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Community Health Network accused of filing false Medicare claims

INDIANAPOLIS (WISH) – The U.S. Department of Justice has filed a complaint against Community Health Network. The department says the health network submitted false Medicare claims, which violates the Stark Law. The Stark Law, according to the department, “prohibits a hospital from billing Medicare for services referred by a physician with whom the hospital has an improper financial relationship that does not meet any statutory or regulatory exception.” The complaint says the health network had a number of employment relations with physicians who did not meet the Stark Law exception. Instead, these doctors were supposedly paid “well above fair market value” and the doctors were paid a bonus after they referred a minimum number of patients to the hospital. The complaint also says that Community Health Network then submitted claims to Medicare from these referrals knowing that those claims were ineligible for payment. “Our goal at the U.S. Attorney’s Office is to serve the citizens and help ensure safety in their communities,” said U.S. Attorney Josh Minkler for the Southern District of Indiana. “Hospitals are responsible for not only the health and well-being of their patients, but are also required to establish a compliance program in order to protect against improper payments, fraud and abuse as a condition of enrollment in the Medicare program.”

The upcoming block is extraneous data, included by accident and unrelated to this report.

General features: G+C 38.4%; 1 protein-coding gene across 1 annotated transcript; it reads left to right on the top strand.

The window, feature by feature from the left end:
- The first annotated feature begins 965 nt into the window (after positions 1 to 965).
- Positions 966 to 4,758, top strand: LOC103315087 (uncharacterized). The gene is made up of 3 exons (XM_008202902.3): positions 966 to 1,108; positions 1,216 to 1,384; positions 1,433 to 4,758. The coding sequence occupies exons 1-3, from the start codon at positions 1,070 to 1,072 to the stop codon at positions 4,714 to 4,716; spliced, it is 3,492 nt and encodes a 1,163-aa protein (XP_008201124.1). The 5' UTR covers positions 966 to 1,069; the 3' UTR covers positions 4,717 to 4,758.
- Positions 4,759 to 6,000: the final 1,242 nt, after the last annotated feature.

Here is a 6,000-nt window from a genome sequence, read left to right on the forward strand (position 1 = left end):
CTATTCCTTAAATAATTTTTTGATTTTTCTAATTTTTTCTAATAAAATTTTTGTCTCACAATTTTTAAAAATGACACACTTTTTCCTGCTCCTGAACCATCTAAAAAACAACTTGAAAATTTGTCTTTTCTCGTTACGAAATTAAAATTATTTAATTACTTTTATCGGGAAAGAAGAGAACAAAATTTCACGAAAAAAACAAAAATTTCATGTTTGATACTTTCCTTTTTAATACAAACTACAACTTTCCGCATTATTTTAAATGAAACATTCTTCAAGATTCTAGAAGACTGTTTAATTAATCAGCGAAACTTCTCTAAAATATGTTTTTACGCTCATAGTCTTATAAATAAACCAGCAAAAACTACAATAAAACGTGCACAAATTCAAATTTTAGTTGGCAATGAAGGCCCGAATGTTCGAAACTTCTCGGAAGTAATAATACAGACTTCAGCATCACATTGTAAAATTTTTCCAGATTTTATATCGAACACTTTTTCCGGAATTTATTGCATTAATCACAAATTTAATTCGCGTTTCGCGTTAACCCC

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INDIANAPOLIS (WISH) – The U.S. Department of Justice has filed a complaint against Community Health Network. The department says the health network submitted false Medicare claims, which violates the Stark Law. The Stark Law, according to the department, “prohibits a hospital from billing Medicare for services referred by a physician with whom the hospital has an improper financial relationship that does not meet any statutory or regulatory exception.” The complaint says the health network had a number of employment relations with physicians who did not meet the Stark Law exception. Instead, these doctors were supposedly paid “well above fair market value” and the doctors were paid a bonus after they referred a minimum number of patients to the hospital. The complaint also says that Community Health Network then submitted claims to Medicare from these referrals knowing that those claims were ineligible for payment. “Our goal at the U.S. Attorney’s Office is to serve the citizens and help ensure safety in their communities,” said U.S. Attorney Josh Minkler for the Southern District of Indiana. “Hospitals are responsible for not only the health and well-being of their patients, but are also required to establish a compliance program in order to protect against improper payments, fraud and abuse as a condition of enrollment in the Medicare program.” 

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